Maire A Woman of Derry
Carmel McCafferty bids farewell to a favourite role
Carmel McCafferty’s performance as Maire is a tour de force, so impassioned and heartfelt – feisty and defiant at times, at other times achingly tender and moving – that it is difficult to envisage Maire being played by anyone else.
Friday at the Millennium Forum gives the people of Derry~Londonderry a chance to celebrate one of their own, in her last performance in Brian Foster's play. The well-earned and sustained standing ovations – there are two of them – and the single spontaneous cry of ‘Well done, Auntie Carmel’ at the end let us all know that this is a personal as well as a public farewell for McCafferty in a role she has made her own.
Foster’s play has Maire, a 50-something homeless alcoholic who spends her days in Guildhall Square, reliving the downward spiral of her life through a series of colourfully dramatised flashbacks. She tells it all as she sees it. 'Warts, farts and broken hearts.'
But, although the play is set in Derry’s Creggan estate, Maire’s story has a wider resonance. Maire’s re-enactment of her labour – making fun of her husband’s attempts to empathise with her ‘pain’ – draws laughs of recognition from an audience made up mainly of women. They can identify with this gutsy woman despite of, or perhaps because of, her various swear words and blasphemies.
The play takes us through Maire’s brief courtship and marriage to postman Tommy McLaughlin, a miscarriage, and then – 'The worst day of my life’ – the cot-death of her much-wanted son, Patrick.
From an unromantic, post-coital proposal – ‘Marry me, Kiddo’ – through the chaos of her wedding day and their first cramped flat beside the Brandywell, we see how Maire’s life, deprived as many would think it, had its own rhythms and patterns. Aspirations are low – 'Six wains, two greyhounds and a deep-fat fryer’ – yet there was an acceptance, a happiness and contentment in those early years of marriage.
She recalls those she met along the way: Tina the Scrounger, Jimmy the Tadpole, the hairy ape-man from Strabane, and posh Maisie. All characters that McCafferty brings to life in this one-woman show. Her story is set against the backdrop of the Troubles – Bloody Sunday in particular, and its aftermath. She recalls ‘the smell of fear and death’, and how her own husband metaphorically died on the streets of Derry.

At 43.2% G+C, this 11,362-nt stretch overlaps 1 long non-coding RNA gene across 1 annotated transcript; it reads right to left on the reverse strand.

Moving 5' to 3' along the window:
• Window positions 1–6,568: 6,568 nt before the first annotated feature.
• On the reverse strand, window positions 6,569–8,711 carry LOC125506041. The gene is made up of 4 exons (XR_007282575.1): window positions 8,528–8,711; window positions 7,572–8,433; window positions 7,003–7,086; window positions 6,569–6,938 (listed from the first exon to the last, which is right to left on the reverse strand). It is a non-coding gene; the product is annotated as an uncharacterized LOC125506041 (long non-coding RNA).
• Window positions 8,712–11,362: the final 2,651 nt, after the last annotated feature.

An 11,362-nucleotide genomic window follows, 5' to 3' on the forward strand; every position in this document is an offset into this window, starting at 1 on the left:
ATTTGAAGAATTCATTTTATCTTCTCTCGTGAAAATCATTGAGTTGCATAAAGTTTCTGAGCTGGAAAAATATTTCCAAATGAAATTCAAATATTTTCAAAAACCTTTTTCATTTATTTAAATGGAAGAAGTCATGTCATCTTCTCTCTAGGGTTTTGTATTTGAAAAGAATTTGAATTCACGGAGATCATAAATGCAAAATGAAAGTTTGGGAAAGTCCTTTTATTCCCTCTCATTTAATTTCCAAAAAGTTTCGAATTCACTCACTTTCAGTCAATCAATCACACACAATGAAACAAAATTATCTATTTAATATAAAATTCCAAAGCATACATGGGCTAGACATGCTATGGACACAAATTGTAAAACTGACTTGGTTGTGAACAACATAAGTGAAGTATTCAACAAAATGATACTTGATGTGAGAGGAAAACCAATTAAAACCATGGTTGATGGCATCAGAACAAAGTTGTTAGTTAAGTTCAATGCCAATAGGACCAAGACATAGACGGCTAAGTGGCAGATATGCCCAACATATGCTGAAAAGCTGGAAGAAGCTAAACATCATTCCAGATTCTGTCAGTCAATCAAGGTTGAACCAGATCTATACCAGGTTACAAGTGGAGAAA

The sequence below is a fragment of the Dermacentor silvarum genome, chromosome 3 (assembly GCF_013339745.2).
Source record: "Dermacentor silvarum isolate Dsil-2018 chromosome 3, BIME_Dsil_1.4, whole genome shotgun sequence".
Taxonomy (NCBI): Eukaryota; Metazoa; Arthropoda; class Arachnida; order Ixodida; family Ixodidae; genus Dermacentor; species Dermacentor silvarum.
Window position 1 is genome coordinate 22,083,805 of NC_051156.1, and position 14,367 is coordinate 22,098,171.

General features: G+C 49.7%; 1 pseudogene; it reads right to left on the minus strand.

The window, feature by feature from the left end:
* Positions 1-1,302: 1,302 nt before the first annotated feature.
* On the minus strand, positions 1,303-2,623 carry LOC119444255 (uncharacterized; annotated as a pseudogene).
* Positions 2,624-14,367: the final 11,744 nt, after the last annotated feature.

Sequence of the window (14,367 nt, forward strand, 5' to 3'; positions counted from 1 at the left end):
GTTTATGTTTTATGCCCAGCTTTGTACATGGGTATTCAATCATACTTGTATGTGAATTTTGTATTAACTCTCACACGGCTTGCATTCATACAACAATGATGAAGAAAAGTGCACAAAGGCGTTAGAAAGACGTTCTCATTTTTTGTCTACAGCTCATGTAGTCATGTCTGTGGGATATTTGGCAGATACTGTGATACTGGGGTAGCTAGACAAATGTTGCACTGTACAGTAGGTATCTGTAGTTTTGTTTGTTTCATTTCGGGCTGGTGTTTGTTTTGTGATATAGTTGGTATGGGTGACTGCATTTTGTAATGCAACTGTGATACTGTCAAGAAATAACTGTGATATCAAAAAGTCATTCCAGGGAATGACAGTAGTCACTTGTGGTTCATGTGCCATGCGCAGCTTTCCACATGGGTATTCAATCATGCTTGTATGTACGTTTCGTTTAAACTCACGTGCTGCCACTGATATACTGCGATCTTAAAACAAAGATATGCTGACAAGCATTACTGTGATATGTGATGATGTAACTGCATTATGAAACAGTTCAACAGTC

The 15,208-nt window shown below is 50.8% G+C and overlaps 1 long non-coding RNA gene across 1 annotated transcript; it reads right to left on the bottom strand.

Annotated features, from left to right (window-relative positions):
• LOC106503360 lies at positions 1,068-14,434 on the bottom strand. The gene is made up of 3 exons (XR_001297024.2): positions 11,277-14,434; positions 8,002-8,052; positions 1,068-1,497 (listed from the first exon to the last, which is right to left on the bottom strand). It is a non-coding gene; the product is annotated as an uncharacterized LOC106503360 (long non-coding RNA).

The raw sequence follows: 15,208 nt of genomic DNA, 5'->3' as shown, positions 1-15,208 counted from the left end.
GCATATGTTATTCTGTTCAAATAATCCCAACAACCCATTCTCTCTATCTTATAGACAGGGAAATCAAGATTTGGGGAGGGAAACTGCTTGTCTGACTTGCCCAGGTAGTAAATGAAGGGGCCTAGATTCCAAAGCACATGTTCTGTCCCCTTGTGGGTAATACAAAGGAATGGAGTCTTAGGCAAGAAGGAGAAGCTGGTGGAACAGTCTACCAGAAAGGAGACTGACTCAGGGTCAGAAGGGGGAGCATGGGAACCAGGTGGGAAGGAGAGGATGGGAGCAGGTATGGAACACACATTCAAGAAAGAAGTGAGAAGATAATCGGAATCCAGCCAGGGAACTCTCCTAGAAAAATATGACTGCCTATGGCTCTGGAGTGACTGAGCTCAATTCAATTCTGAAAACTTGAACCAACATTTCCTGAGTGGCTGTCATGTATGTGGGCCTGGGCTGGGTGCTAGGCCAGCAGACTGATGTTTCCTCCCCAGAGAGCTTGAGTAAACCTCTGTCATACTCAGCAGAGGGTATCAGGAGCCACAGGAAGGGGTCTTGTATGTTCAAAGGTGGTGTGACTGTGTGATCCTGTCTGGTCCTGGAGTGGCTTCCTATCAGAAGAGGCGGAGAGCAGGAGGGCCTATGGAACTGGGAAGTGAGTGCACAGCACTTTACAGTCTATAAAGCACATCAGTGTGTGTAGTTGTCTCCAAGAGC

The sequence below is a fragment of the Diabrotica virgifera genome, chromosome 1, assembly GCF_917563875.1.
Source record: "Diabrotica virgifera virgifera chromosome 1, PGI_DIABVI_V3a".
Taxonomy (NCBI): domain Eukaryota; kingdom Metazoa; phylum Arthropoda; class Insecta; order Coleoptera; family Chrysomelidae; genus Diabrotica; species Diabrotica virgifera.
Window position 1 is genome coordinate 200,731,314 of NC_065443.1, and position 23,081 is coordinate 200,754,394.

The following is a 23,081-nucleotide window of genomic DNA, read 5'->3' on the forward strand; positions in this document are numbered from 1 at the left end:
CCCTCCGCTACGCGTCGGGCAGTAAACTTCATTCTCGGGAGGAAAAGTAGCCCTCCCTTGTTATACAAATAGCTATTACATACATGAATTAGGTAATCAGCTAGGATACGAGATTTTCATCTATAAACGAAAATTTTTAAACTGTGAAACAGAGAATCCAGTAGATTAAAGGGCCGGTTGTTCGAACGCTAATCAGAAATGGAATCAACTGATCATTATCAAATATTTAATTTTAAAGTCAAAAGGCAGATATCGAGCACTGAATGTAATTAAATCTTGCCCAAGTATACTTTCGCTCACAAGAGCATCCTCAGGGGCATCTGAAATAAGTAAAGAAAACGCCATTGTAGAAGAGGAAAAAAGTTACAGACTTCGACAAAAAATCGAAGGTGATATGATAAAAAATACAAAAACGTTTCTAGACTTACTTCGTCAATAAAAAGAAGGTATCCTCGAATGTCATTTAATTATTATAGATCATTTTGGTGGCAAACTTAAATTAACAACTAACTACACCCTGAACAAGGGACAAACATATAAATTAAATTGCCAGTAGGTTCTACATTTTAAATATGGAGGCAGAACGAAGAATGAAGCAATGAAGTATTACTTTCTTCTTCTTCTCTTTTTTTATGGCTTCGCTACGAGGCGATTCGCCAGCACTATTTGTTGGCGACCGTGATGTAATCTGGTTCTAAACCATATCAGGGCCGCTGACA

Following Patrick's death, Tommy withdraws into himself and becomes increasingly dependent on sleeping pills, and then the opiate of religion. Their marriage deteriorates, with separate bedrooms and Maire’s increasing sense of desperation and isolation. ‘It all came to pieces as easily as it had come together,' she laments.
Maire’s story is laced – literally – with alcohol, which, she says, ‘allows you to be who you want to be and to forget who you are’. As the play progresses, punctuated by her swigging away at a half-bottle of Mundie’s wine, Maire's intoxication becomes more apparent, her words more slurred. She is woman caught helplessly in the throes of addiction.
Clearer, too, are the reasons for her drinking: loneliness, her sense of isolation as her friends die or drop away, the failure of her marriage. Despite this, however, a saving humour prevents the piece from becoming maudlin, as in Maire’s description of herself as a philosopher on life – ‘Aristotle on the bottle’ – and her ‘conversations’ with Norris the garden gnome, who ‘comforts’ her in her loneliness as a drinking mother at home with a young baby.
But as the events of Maire’s life finally unfold, she relives her anger at the death of her ten-month-old son, which she sees as the central tragedy of her life. In her drunken haze, Maire’s final words – ‘Night, night, Patrick', delivered as she gazes upwards – draw the audience into her own private world.
Marie: A Woman of Derry has toured intermittently throughout Ireland, England, Canada and America during the last 12 years, with writer Brian Foster as director, and this production – brought back to Derry due to popular demand during the UK City of Culture celebrations.
It is a fitting end for Carmel McCafferty in the role that she will be remembered for the most. And for those not lucky enough to have witnessed it, it was recorded for release as a DVD and will be released via the Millennium Forum before Christmas.
Visit the Millennium Forum website for information on forthcoming events.